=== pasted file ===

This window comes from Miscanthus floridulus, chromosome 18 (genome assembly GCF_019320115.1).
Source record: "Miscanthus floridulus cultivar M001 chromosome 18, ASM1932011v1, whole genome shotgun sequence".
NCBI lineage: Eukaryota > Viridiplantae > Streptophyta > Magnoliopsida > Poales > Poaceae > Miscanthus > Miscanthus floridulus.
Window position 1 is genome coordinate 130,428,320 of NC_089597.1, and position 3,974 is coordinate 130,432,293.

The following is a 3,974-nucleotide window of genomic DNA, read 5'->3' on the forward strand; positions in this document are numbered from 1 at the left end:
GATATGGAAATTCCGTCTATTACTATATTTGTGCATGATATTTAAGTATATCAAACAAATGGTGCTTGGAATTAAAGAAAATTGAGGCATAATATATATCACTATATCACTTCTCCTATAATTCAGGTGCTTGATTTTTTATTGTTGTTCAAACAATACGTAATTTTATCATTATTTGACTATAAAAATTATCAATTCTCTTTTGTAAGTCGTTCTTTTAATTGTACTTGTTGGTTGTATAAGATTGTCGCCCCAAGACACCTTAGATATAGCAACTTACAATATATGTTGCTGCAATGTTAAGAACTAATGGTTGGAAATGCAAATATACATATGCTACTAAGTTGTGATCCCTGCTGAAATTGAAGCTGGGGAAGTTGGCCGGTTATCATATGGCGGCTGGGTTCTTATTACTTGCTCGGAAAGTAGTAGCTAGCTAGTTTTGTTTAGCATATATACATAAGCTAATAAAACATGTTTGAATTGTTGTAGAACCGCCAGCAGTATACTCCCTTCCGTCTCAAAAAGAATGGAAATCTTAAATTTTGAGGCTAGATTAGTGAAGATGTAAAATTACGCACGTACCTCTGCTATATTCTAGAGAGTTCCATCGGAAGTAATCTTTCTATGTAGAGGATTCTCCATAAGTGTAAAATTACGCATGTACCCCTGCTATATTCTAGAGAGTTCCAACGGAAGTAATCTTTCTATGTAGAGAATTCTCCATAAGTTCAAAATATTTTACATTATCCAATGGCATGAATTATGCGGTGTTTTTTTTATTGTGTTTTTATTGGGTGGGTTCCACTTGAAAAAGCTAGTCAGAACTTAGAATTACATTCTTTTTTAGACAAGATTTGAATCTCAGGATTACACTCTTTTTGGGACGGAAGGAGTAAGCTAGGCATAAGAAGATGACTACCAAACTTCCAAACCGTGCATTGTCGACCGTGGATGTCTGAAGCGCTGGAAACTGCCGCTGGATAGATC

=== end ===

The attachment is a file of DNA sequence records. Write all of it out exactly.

This window comes from Miscanthus floridulus, chromosome 18 (genome assembly GCF_019320115.1).
Source record: "Miscanthus floridulus cultivar M001 chromosome 18, ASM1932011v1, whole genome shotgun sequence".
NCBI lineage: Eukaryota > Viridiplantae > Streptophyta > Magnoliopsida > Poales > Poaceae > Miscanthus > Miscanthus floridulus.
Window position 1 is genome coordinate 130,428,320 of NC_089597.1, and position 3,974 is coordinate 130,432,293.

The following is a 3,974-nucleotide window of genomic DNA, read 5'->3' on the forward strand; positions in this document are numbered from 1 at the left end:
GATATGGAAATTCCGTCTATTACTATATTTGTGCATGATATTTAAGTATATCAAACAAATGGTGCTTGGAATTAAAGAAAATTGAGGCATAATATATATCACTATATCACTTCTCCTATAATTCAGGTGCTTGATTTTTTATTGTTGTTCAAACAATACGTAATTTTATCATTATTTGACTATAAAAATTATCAATTCTCTTTTGTAAGTCGTTCTTTTAATTGTACTTGTTGGTTGTATAAGATTGTCGCCCCAAGACACCTTAGATATAGCAACTTACAATATATGTTGCTGCAATGTTAAGAACTAATGGTTGGAAATGCAAATATACATATGCTACTAAGTTGTGATCCCTGCTGAAATTGAAGCTGGGGAAGTTGGCCGGTTATCATATGGCGGCTGGGTTCTTATTACTTGCTCGGAAAGTAGTAGCTAGCTAGTTTTGTTTAGCATATATACATAAGCTAATAAAACATGTTTGAATTGTTGTAGAACCGCCAGCAGTATACTCCCTTCCGTCTCAAAAAGAATGGAAATCTTAAATTTTGAGGCTAGATTAGTGAAGATGTAAAATTACGCACGTACCTCTGCTATATTCTAGAGAGTTCCATCGGAAGTAATCTTTCTATGTAGAGGATTCTCCATAAGTGTAAAATTACGCATGTACCCCTGCTATATTCTAGAGAGTTCCAACGGAAGTAATCTTTCTATGTAGAGAATTCTCCATAAGTTCAAAATATTTTACATTATCCAATGGCATGAATTATGCGGTGTTTTTTTTATTGTGTTTTTATTGGGTGGGTTCCACTTGAAAAAGCTAGTCAGAACTTAGAATTACATTCTTTTTTAGACAAGATTTGAATCTCAGGATTACACTCTTTTTGGGACGGAAGGAGTAAGCTAGGCATAAGAAGATGACTACCAAACTTCCAAACCGTGCATTGTCGACCGTGGATGTCTGAAGCGCTGGAAACTGCCGCTGGATAGATC